Chagall himself commented on the theme of the circus in his work: "For me a circus is a magic show which appears and disappears like a world. A circus is disturbing, it is profound... It is a magic word, circus, a timeless game where tears and smiles, the play of arms and legs take the form of great art... These clowns, bareback riders and acrobats have made themselves at home in my visions. Why? Why am I so touched by their make-up and their grimaces? With them I can move toward new horizons. Lured by their colours and make-up, I dream of painting new psychic distortions... The circus seems to me like the most tragic show on earth... I would like to go up to that bareback rider who has just reappeared, smiling; her dress, a bouquet of flowers. I would circle her with my flowered and unflowered years. On my knees, I would tell her wishes and dreams, not of this world" (Marc Chagall, Le Cirque (exhibition catalogue), Pierre Matisse Gallery, New York, 1981).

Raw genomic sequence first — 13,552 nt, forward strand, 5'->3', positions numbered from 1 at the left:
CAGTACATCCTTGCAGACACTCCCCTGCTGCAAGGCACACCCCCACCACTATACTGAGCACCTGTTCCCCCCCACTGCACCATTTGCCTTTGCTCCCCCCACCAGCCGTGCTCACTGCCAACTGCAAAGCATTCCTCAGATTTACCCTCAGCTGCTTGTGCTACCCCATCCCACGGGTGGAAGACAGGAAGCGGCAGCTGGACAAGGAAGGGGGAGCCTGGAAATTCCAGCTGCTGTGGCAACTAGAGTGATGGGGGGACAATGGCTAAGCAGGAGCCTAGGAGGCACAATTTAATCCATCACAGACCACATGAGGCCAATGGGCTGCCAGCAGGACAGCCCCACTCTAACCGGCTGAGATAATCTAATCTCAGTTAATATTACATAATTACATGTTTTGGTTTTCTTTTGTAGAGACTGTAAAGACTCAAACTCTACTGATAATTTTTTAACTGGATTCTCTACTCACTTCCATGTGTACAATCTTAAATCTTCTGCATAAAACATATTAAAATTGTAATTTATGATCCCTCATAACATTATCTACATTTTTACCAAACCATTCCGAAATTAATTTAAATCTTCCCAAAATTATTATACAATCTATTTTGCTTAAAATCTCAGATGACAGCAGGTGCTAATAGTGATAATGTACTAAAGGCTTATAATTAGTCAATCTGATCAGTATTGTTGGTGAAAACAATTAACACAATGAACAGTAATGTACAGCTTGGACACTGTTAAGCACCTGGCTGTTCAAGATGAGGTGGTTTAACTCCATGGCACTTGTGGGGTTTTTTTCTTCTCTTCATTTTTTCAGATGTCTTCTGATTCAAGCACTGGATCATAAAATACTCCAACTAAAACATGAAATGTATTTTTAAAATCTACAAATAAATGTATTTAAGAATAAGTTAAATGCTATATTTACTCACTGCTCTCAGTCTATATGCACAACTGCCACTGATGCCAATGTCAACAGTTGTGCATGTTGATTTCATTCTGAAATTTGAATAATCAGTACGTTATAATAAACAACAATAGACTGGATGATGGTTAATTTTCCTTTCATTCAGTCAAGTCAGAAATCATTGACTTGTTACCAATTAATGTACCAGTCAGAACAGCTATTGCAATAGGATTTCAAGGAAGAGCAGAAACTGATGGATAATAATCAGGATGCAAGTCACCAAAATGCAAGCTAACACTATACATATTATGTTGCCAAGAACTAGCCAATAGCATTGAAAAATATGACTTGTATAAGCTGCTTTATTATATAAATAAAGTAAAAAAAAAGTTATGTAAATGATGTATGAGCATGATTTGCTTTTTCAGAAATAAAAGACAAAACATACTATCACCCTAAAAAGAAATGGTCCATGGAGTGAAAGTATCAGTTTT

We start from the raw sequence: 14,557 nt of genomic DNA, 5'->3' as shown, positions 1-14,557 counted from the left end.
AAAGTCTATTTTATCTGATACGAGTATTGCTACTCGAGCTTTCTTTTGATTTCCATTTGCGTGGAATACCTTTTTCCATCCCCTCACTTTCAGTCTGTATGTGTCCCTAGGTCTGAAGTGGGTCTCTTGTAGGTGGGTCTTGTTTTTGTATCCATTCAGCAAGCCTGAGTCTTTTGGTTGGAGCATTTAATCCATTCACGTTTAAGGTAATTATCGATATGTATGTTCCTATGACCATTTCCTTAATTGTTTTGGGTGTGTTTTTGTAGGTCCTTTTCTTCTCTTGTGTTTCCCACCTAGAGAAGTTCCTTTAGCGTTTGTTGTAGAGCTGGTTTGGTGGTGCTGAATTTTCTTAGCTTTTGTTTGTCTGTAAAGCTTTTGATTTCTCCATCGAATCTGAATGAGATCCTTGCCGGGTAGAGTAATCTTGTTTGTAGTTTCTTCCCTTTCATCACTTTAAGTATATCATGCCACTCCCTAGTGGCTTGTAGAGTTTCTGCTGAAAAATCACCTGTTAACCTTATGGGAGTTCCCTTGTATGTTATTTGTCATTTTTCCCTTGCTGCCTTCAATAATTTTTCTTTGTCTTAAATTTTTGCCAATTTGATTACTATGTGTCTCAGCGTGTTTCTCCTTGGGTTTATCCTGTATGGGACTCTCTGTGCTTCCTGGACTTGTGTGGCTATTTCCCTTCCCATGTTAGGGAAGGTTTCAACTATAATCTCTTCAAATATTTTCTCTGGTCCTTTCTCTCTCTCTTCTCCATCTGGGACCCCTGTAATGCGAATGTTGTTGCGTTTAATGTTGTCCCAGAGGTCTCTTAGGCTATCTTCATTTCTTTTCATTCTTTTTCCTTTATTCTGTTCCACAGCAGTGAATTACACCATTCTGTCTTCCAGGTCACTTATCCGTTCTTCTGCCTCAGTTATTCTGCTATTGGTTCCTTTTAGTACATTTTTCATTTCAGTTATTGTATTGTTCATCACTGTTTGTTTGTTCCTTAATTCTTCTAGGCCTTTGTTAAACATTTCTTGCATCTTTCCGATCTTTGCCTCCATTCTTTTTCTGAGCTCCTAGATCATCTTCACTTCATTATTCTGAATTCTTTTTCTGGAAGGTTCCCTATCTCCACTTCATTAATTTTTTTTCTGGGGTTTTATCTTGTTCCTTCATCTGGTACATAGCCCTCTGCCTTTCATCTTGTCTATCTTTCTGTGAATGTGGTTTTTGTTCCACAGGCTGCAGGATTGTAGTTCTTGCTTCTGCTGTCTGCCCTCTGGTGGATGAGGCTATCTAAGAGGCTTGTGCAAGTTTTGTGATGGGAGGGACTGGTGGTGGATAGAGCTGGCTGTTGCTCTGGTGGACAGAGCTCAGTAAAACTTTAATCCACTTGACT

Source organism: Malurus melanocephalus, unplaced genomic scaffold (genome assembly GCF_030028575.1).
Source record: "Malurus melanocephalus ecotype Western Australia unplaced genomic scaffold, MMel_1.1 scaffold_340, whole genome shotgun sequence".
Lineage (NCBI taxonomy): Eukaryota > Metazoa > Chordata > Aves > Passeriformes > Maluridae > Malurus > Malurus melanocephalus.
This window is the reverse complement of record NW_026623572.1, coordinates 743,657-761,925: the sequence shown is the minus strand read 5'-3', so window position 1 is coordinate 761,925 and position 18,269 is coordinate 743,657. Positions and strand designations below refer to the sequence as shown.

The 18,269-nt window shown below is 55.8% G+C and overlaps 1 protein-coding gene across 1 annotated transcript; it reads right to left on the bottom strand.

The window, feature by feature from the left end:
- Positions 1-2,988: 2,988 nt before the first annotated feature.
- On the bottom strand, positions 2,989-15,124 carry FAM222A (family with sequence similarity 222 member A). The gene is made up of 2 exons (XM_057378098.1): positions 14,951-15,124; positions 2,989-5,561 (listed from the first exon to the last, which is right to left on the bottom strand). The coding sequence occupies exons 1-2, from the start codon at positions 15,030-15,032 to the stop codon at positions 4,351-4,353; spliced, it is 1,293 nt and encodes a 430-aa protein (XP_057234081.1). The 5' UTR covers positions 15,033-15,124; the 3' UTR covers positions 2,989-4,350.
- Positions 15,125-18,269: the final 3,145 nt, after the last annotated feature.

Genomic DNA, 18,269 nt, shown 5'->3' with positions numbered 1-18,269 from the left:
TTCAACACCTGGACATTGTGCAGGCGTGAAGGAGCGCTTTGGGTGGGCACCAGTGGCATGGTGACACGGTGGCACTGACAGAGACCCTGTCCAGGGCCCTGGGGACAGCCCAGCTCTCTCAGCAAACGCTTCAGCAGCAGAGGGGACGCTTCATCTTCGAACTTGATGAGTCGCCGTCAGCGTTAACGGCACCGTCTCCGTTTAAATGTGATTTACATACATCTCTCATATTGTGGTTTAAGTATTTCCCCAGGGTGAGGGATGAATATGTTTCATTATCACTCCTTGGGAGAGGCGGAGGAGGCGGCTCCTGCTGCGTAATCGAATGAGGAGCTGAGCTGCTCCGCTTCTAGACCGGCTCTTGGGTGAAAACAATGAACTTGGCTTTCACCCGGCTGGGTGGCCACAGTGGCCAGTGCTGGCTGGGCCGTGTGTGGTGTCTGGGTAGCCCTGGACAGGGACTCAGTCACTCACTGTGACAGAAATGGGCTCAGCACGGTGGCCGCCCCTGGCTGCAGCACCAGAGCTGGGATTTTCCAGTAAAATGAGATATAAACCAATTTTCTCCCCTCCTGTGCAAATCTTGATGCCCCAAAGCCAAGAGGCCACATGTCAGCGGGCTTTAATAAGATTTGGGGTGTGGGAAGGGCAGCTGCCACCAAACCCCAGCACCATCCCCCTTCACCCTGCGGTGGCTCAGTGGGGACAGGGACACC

In the present work, Chagall focuses his attention on depicting the overall mood of the circus scene through iconic symbols such as the violin and bouquet, as well as pictorial elements of color and form, achieving a lively and highly colored composition which expresses his timeless game of life, art and masquerade.
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